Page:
When it comes to solar technology, California ranks number one. In 2017, it topped the list for number of solar-power companies; number of residences powered by solar; percentage of electricity produced; and total investment in the sector. Starting in 2020, all new homes built in the state will be required to include solar rooftop panels, the first mandate of its kind in the U.S.

California State University, Long Beach alumna and entrepreneur Sarah Akin is part of the solar wave. “I realized there was a need for outdoor charging of mobile devices while I was sitting outside working on my iPad,” she says. “I wondered why there wasn’t a solution for people who wanted to enjoy the outdoors instead of having to be tethered to a wall inside.”

In 2012, Akin created the ZON Powersol, an umbrella that uses solar panels and a lithium battery to charge USB devices such as smartphones and tablets as quickly as an outlet.

“Our core conviction [as a company] is to keep mobile devices charged while reducing our carbon footprint,” says Akin, ZON's chief compliance officer.

The Powersol is now being used at a number of CSU campuses, including Bakersfield​, Channel Islands, Dominguez Hills, East Bay​, Long Beach, Northridge, Pomona​, San Bernardino and San Luis Obispo“The Powersol serves a dual purpose of providing much-needed shade and a charging station for students’ devices,” says Melissa Soto, campus planner at CSULB. “An additional benefit is it makes sustainability visible so users can make the connection for themselves instead of us telling them about it.”

In 2017, 15 percent of all electricity generated in California came from solar power.


Alumni: Matt Clifford, co-founder and chief operating officer, and Nik Ingersoll, co-founder and chief marketing officer
Campus: San Diego State (Finance/Business, 2009 & 2012)
Environmental Issue: Food waste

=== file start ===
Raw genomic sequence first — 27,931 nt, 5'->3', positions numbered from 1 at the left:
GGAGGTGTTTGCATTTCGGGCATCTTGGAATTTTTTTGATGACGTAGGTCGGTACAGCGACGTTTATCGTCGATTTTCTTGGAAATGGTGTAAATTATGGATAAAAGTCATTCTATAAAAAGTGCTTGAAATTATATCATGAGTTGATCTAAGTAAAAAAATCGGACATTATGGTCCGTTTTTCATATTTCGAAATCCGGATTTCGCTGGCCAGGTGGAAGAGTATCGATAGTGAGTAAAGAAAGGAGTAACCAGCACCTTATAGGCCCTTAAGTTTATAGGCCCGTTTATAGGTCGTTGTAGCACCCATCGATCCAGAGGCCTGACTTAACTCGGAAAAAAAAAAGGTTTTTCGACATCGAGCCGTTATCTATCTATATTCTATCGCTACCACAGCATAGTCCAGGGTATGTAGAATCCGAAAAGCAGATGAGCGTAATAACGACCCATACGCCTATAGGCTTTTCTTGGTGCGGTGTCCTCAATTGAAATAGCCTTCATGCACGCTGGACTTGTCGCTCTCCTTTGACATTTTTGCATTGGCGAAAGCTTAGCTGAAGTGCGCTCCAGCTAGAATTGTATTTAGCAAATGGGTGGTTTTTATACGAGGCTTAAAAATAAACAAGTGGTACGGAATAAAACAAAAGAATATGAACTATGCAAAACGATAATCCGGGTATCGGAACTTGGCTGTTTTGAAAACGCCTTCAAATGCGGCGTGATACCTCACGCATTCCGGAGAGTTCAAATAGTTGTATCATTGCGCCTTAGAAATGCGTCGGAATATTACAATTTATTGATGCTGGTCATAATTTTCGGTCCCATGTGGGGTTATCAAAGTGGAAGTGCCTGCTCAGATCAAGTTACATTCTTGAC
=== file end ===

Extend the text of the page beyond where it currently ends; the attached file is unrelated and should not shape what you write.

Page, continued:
Company: Barnana, organic snacks made from upcycled bananas

The average U.S. family of four wastes 1,000 pounds of food every year. Pictured, from left to right, are Barnana co-founders Nik Ingersoll, Caue Suplicy and Matt Clifford.

“The beauty of conscious capitalism is the ability to do good while simultaneously creating economic prosperity.”

— Nik Ingersoll, CMO, Barnana

What’s the difference between a beautiful banana and an ugly one? Absolutely nothing, say Nik Ingersoll and Matt Clifford, alumni of San Diego State University. Even so, half of all bananas worldwide are thrown away simply because they have scuffs, are too ripe or aren’t the right size. “On our quest to end food waste, we use unsalable ‘ugly’ bananas to make our products,” explains Ingersoll, co-founder and CMO of Barnana, a brand of sustainably sourced, organic banana-based snacks.

Together with their partner, Caue Suplicy, founder and CEO of Barnana, Ingersoll and Clifford have saved more than 30 million bananas from the trash bin in just nine years. While most people don’t think twice about throwing out food that’s biodegradable, the truth is that discarded produce still releases methane, a potent greenhouse gas, as it breaks down in the soil.

“The problems in the food industry were simply too big to ignore,” Clifford says. “We discovered that approximately 1.4 billion tons of food are wasted each year, enough to feed 45 percent of the entire world’s population. With 723 million people classified as food insecure, this is a modern tragedy.”

Barnana is not only good for the environment, it’s good for California. To date, the company has created more than 50 jobs, generated more than $70 million in taxable sales and manufactures 85 percent of its goods within the state.